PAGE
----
April 26, 2018 - Milwaukee The 29th Holzheimer "Maps and America" Lecture will be held at 6pm, in the American Geographical Society Library at the University of Wisconsin-Milwaukee, Third Floor, East Wing, 2311 E. Hartford Ave. The speaker will be Carme Montaner and the title of the lecture will be Franciscan Cartography of the Peruvian Amazon in the second half of the Eighteenth Century. Additional information from Marcy M Bidney <bidney(at)uwm.edu>.
April 28, 2018 - Kennett Square, Pennsylvania The Philadelphia Map Society will meet at 10:30 AM in the Longwood Gardens Library & Archive: Judy Stevenson, Archivist, who describes her archive as "back-of-house" and secluded from the public, will talk about select maps. Since many of their more interesting maps have been off-site undergoing a large-scale conservation project that will continue through 2017, we appreciate securing our spot on the busy Longwood calendar for 2018. Contact Barbara Drebing Kauffman at philamapsociety(at)gmail.com for additional information.
April 28, 2018 – New York The New York Map Society announces a free and open-to-the-public event that will be held at Avenues: The World School, 17th Floor, 11 East 26th St. (between Madison and Fifth Avenues) at 2 PM. Mark Monmonier, Distinguished Professor of Geography at the Maxwell School of Syracuse University, specializing in toponymy, geography, and geographic information systems, will speak on Patents and Plato: Map-related Patents in General, and One Clever Inventor in Particular. Additional information from Andrew Kapochunas <kapochunas(at)gmail.com>.
April 28, 2018 - Richmond The Fry-Jefferson Map Society asks that you save this date for the 15th Annual Alan M. & Nathalie P. Voorhees Lecture on the History of Cartography which will take place at the Library of Virginia, 800 East Broad Street. Additional details to be announced.
May 1, 2018 – Cambridge The Cambridge Seminars in the History of Cartography will meet in Gardner Room, Emmanuel College, St Andrew’s Street, at 5.30 pm. Eric Wolever (University of York) will speak about The cardinal points and the structure of geographical knowledge in the early twelfth century. All are welcome. Refreshments will be available after the seminar. For further information contact Sarah Bendall (sarah.bendall(at)emma.cam.ac.uk) at tel. 01223 330476.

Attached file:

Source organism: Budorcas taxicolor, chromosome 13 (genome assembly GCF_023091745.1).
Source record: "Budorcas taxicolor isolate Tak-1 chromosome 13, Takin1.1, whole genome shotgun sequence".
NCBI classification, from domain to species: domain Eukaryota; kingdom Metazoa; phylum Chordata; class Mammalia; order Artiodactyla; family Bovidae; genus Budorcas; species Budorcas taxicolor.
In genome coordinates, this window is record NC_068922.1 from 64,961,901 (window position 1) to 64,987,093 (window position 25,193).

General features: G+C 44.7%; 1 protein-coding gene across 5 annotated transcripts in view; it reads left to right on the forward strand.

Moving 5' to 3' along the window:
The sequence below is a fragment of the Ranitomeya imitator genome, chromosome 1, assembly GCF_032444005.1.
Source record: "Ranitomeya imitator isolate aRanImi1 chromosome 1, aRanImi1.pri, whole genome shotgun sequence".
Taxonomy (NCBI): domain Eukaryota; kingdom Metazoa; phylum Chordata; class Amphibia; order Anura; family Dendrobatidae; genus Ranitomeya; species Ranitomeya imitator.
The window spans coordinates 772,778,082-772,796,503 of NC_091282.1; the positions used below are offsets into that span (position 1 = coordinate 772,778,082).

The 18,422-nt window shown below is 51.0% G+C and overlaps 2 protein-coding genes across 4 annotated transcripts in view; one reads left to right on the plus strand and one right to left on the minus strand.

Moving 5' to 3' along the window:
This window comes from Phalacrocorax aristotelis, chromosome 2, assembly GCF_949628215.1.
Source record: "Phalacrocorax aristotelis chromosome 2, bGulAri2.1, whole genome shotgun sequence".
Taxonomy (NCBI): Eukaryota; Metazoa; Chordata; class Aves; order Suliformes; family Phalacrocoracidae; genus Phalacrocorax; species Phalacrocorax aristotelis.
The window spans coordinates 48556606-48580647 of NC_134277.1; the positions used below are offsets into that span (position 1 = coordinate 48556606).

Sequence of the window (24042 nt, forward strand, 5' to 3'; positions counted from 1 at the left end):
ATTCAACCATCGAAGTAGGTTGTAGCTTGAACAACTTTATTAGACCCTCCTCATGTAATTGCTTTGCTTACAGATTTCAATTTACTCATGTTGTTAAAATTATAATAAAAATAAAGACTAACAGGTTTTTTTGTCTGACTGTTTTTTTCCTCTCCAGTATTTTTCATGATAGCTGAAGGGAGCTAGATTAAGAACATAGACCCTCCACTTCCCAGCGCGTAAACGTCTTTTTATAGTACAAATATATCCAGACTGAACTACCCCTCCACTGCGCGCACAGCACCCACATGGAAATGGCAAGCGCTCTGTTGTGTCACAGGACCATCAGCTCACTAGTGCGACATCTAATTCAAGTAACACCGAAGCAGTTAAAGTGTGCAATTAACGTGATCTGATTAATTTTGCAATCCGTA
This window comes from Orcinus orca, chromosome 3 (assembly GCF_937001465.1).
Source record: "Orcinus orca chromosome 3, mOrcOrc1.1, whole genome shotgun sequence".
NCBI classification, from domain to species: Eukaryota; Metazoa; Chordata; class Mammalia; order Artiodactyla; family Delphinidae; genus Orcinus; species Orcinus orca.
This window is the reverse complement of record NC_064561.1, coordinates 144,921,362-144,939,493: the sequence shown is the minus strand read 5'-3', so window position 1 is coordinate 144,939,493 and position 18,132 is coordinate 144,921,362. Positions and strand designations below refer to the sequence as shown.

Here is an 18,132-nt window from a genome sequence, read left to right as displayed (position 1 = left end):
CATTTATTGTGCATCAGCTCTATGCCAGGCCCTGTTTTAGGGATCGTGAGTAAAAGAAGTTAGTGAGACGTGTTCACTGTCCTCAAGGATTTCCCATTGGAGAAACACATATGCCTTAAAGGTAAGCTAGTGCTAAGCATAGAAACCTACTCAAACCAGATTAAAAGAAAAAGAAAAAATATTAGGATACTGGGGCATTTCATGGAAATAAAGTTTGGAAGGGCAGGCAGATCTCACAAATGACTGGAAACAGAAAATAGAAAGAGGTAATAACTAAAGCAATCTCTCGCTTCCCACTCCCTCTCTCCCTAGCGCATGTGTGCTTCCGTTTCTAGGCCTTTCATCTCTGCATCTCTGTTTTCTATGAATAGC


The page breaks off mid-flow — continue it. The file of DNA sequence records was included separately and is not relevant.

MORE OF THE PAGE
May 4, 2018 – Washington The Washington Map Society annual dinner will be held at Maggiano’s at Tyson’s Galleria. The dinner will be scheduled from 6:00 to 9:00 pm; drinks at 6:00, dinner at 7:00. Max Edelson will speak after dinner on his recent book The New Map of Empire: How Britain Imagined America before Independence. This talk will describe how Great Britain attempted to take command of North America and the West Indies in the generation before the American Revolution. Edelson is Associate Professor of History at the University of Virginia, where he teaches the history of cartography, early America, and the Atlantic world, and co-director of the UVA Early American Seminar at Monticello. For additional information contact Eliane Dotson at eliane(at)oldworldauctions.com.
May 5, 2018 - Essex, Connecticut The Connecticut Map Society will have a field trip at 2 pm to the Connecticut River Museum in historic Essex, Connecticut. At this museum, on the banks of the Connecticut River, we’ll view an extraordinary collection of Connecticut nautical charts with the museum’s curator. Interested in a 90 minute boat tour of the lower CT River? We can provide that for you after the presentation, complete with a guide to describe the River’s ecosystem, wildlife, and human history. Essex is a beautiful town: arrive early to explore and dine. It’s a perfect spring Saturday outing! We’ll provide details closer to the date. Additional information from Connie Brown ctmapsociety(at)gmail.com.